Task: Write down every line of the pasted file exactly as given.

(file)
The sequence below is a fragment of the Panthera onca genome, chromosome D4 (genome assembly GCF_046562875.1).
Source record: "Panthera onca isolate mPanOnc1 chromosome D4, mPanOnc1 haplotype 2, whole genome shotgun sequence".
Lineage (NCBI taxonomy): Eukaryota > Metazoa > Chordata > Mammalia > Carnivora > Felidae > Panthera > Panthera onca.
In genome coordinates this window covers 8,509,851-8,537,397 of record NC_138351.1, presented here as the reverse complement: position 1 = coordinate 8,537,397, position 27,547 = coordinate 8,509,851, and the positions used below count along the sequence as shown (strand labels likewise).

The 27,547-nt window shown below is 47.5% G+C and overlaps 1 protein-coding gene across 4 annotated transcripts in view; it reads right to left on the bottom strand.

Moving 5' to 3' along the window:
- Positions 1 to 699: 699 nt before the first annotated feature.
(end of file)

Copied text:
The sequence below is a fragment of the Panthera onca genome, chromosome D4 (genome assembly GCF_046562875.1).
Source record: "Panthera onca isolate mPanOnc1 chromosome D4, mPanOnc1 haplotype 2, whole genome shotgun sequence".
Lineage (NCBI taxonomy): Eukaryota > Metazoa > Chordata > Mammalia > Carnivora > Felidae > Panthera > Panthera onca.
In genome coordinates this window covers 8,509,851-8,537,397 of record NC_138351.1, presented here as the reverse complement: position 1 = coordinate 8,537,397, position 27,547 = coordinate 8,509,851, and the positions used below count along the sequence as shown (strand labels likewise).

The 27,547-nt window shown below is 47.5% G+C and overlaps 1 protein-coding gene across 4 annotated transcripts in view; it reads right to left on the bottom strand.

Moving 5' to 3' along the window:
- Positions 1 to 699: 699 nt before the first annotated feature.